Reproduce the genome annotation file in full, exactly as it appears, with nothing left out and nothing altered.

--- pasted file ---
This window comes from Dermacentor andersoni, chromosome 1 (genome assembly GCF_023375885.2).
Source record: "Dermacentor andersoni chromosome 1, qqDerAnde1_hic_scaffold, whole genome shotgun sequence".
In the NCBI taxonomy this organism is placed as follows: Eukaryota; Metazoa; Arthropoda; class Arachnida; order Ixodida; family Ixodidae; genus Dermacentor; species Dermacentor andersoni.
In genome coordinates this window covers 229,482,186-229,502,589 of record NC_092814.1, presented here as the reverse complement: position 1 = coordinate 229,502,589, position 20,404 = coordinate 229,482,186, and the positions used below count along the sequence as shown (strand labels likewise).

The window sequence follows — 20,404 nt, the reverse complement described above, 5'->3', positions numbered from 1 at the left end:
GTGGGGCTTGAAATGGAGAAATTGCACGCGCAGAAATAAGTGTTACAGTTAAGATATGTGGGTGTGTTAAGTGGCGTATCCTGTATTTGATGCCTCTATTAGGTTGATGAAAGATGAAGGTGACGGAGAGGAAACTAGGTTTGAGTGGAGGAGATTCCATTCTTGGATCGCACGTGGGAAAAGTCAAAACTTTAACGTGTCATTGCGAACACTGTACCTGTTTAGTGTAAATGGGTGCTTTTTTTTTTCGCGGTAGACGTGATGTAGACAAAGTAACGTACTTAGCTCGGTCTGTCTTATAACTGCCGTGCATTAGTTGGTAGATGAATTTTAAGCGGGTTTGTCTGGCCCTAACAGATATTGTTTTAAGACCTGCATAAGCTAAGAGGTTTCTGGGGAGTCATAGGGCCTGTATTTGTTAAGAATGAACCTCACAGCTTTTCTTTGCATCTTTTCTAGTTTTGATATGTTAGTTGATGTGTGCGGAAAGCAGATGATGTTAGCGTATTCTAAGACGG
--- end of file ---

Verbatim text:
This window comes from Dermacentor andersoni, chromosome 1 (genome assembly GCF_023375885.2).
Source record: "Dermacentor andersoni chromosome 1, qqDerAnde1_hic_scaffold, whole genome shotgun sequence".
In the NCBI taxonomy this organism is placed as follows: Eukaryota; Metazoa; Arthropoda; class Arachnida; order Ixodida; family Ixodidae; genus Dermacentor; species Dermacentor andersoni.
In genome coordinates this window covers 229,482,186-229,502,589 of record NC_092814.1, presented here as the reverse complement: position 1 = coordinate 229,502,589, position 20,404 = coordinate 229,482,186, and the positions used below count along the sequence as shown (strand labels likewise).

The window sequence follows — 20,404 nt, the reverse complement described above, 5'->3', positions numbered from 1 at the left end:
GTGGGGCTTGAAATGGAGAAATTGCACGCGCAGAAATAAGTGTTACAGTTAAGATATGTGGGTGTGTTAAGTGGCGTATCCTGTATTTGATGCCTCTATTAGGTTGATGAAAGATGAAGGTGACGGAGAGGAAACTAGGTTTGAGTGGAGGAGATTCCATTCTTGGATCGCACGTGGGAAAAGTCAAAACTTTAACGTGTCATTGCGAACACTGTACCTGTTTAGTGTAAATGGGTGCTTTTTTTTTTCGCGGTAGACGTGATGTAGACAAAGTAACGTACTTAGCTCGGTCTGTCTTATAACTGCCGTGCATTAGTTGGTAGATGAATTTTAAGCGGGTTTGTCTGGCCCTAACAGATATTGTTTTAAGACCTGCATAAGCTAAGAGGTTTCTGGGGAGTCATAGGGCCTGTATTTGTTAAGAATGAACCTCACAGCTTTTCTTTGCATCTTTTCTAGTTTTGATATGTTAGTTGATGTGTGCGGAAAGCAGATGATGTTAGCGTATTCTAAGACGG